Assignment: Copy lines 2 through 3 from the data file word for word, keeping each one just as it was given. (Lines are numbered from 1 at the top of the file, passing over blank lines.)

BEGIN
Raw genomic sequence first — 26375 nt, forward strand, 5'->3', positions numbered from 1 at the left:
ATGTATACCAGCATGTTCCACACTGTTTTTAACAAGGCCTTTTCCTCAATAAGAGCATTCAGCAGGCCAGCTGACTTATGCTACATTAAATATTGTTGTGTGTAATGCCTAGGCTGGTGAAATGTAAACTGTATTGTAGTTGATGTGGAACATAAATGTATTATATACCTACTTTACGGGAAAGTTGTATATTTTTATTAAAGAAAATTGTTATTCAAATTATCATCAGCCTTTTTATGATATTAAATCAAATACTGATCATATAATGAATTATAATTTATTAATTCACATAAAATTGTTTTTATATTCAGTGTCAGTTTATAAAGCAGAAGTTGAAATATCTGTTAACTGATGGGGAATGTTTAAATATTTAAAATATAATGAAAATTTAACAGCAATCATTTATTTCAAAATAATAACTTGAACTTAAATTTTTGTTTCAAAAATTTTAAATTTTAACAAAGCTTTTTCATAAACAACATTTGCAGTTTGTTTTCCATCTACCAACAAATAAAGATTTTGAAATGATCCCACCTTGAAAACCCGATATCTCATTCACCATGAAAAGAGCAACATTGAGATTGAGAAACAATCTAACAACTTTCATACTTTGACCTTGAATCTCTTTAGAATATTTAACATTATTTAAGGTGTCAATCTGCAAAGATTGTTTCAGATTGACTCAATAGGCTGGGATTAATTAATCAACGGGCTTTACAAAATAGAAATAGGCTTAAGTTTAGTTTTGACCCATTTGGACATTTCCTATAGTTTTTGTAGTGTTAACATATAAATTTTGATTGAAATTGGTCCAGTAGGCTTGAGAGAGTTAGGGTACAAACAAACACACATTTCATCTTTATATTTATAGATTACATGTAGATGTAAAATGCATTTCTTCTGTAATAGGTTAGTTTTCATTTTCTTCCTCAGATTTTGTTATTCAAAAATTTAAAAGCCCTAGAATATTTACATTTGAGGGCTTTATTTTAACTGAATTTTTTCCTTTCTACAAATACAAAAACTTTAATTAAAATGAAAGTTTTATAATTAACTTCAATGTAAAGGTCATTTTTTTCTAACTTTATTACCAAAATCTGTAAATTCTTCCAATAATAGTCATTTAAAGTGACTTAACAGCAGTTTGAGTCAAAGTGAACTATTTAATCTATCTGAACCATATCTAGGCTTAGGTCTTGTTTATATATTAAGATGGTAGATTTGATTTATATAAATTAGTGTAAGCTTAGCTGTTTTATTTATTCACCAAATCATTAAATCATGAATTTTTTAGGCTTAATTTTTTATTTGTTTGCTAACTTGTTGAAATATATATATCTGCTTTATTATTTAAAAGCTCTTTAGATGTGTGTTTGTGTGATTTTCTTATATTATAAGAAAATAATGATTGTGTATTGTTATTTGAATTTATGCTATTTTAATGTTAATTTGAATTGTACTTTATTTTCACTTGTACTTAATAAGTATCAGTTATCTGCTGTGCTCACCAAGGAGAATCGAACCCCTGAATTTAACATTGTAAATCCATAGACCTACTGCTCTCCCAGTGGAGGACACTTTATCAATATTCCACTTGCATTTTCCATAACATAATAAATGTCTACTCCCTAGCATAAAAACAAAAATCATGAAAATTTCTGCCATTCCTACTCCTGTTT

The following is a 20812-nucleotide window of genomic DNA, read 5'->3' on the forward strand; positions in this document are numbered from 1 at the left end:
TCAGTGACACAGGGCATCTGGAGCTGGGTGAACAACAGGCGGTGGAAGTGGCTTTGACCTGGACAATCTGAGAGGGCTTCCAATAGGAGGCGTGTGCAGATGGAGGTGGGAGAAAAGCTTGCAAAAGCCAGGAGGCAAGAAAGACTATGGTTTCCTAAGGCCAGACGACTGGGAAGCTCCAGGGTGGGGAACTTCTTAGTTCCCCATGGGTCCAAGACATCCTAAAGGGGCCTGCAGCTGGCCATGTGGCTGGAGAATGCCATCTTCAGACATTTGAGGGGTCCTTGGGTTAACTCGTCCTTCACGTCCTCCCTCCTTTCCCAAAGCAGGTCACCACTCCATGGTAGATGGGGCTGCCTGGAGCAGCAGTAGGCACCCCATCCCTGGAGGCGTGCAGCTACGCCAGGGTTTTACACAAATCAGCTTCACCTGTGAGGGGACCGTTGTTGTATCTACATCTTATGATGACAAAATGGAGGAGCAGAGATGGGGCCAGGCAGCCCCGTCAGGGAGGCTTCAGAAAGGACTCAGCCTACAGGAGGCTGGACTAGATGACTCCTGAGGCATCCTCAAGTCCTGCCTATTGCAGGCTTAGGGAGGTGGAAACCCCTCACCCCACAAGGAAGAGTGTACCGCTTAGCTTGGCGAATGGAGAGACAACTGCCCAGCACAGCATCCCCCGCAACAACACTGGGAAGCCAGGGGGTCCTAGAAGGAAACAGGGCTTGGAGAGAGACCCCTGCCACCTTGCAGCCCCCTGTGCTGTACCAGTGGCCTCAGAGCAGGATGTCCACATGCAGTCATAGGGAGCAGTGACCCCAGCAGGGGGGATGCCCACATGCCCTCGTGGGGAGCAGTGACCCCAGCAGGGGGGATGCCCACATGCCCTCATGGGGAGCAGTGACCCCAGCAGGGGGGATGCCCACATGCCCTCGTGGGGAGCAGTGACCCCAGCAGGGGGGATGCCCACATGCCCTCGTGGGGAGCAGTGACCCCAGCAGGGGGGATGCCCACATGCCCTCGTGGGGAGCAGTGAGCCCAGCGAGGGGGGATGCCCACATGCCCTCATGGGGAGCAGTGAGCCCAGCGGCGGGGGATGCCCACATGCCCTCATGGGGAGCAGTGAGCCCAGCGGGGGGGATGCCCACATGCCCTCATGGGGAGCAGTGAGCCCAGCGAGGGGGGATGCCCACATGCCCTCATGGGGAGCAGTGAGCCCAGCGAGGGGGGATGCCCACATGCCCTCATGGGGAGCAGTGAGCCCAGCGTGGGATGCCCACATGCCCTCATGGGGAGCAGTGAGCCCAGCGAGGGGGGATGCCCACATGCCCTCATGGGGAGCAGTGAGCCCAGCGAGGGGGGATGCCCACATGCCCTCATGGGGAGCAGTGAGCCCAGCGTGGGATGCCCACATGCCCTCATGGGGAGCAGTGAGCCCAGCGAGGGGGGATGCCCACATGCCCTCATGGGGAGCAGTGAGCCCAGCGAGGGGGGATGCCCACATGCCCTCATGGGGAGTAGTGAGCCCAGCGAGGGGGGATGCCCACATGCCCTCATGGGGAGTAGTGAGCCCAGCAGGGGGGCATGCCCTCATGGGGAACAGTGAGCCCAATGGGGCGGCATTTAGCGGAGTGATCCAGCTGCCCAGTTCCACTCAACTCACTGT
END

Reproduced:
ATGTATACCAGCATGTTCCACACTGTTTTTAACAAGGCCTTTTCCTCAATAAGAGCATTCAGCAGGCCAGCTGACTTATGCTACATTAAATATTGTTGTGTGTAATGCCTAGGCTGGTGAAATGTAAACTGTATTGTAGTTGATGTGGAACATAAATGTATTATATACCTACTTTACGGGAAAGTTGTATATTTTTATTAAAGAAAATTGTTATTCAAATTATCATCAGCCTTTTTATGATATTAAATCAAATACTGATCATATAATGAATTATAATTTATTAATTCACATAAAATTGTTTTTATATTCAGTGTCAGTTTATAAAGCAGAAGTTGAAATATCTGTTAACTGATGGGGAATGTTTAAATATTTAAAATATAATGAAAATTTAACAGCAATCATTTATTTCAAAATAATAACTTGAACTTAAATTTTTGTTTCAAAAATTTTAAATTTTAACAAAGCTTTTTCATAAACAACATTTGCAGTTTGTTTTCCATCTACCAACAAATAAAGATTTTGAAATGATCCCACCTTGAAAACCCGATATCTCATTCACCATGAAAAGAGCAACATTGAGATTGAGAAACAATCTAACAACTTTCATACTTTGACCTTGAATCTCTTTAGAATATTTAACATTATTTAAGGTGTCAATCTGCAAAGATTGTTTCAGATTGACTCAATAGGCTGGGATTAATTAATCAACGGGCTTTACAAAATAGAAATAGGCTTAAGTTTAGTTTTGACCCATTTGGACATTTCCTATAGTTTTTGTAGTGTTAACATATAAATTTTGATTGAAATTGGTCCAGTAGGCTTGAGAGAGTTAGGGTACAAACAAACACACATTTCATCTTTATATTTATAGATTACATGTAGATGTAAAATGCATTTCTTCTGTAATAGGTTAGTTTTCATTTTCTTCCTCAGATTTTGTTATTCAAAAATTTAAAAGCCCTAGAATATTTACATTTGAGGGCTTTATTTTAACTGAATTTTTTCCTTTCTACAAATACAAAAACTTTAATTAAAATGAAAGTTTTATAATTAACTTCAATGTAAAGGTCATTTTTTTCTAACTTTATTACCAAAATCTGTAAATTCTTCCAATAATAGTCATTTAAAGTGACTTAACAGCAGTTTGAGTCAAAGTGAACTATTTAATCTATCTGAACCATATCTAGGCTTAGGTCTTGTTTATATATTAAGATGGTAGATTTGATTTATATAAATTAGTGTAAGCTTAGCTGTTTTATTTATTCACCAAATCATTAAATCATGAATTTTTTAGGCTTAATTTTTTATTTGTTTGCTAACTTGTTGAAATATATATATCTGCTTTATTATTTAAAAGCTCTTTAGATGTGTGTTTGTGTGATTTTCTTATATTATAAGAAAATAATGATTGTGTATTGTTATTTGAATTTATGCTATTTTAATGTTAATTTGAATTGTACTTTATTTTCACTTGTACTTAATAAGTATCAGTTATCTGCTGTGCTCACCAAGGAGAATCGAACCCCTGAATTTAACATTGTAAATCCATAGACCTACTGCTCTCCCAGTGGAGGACACTTTATCAATATTCCACTTGCATTTTCCATAACATAATAAATGTCTACTCCCTAGCATAAAAACAAAAATCATGAAAATTTCTGCCATTCCTACTCCTGTTT

The following is a 20812-nucleotide window of genomic DNA, read 5'->3' on the forward strand; positions in this document are numbered from 1 at the left end: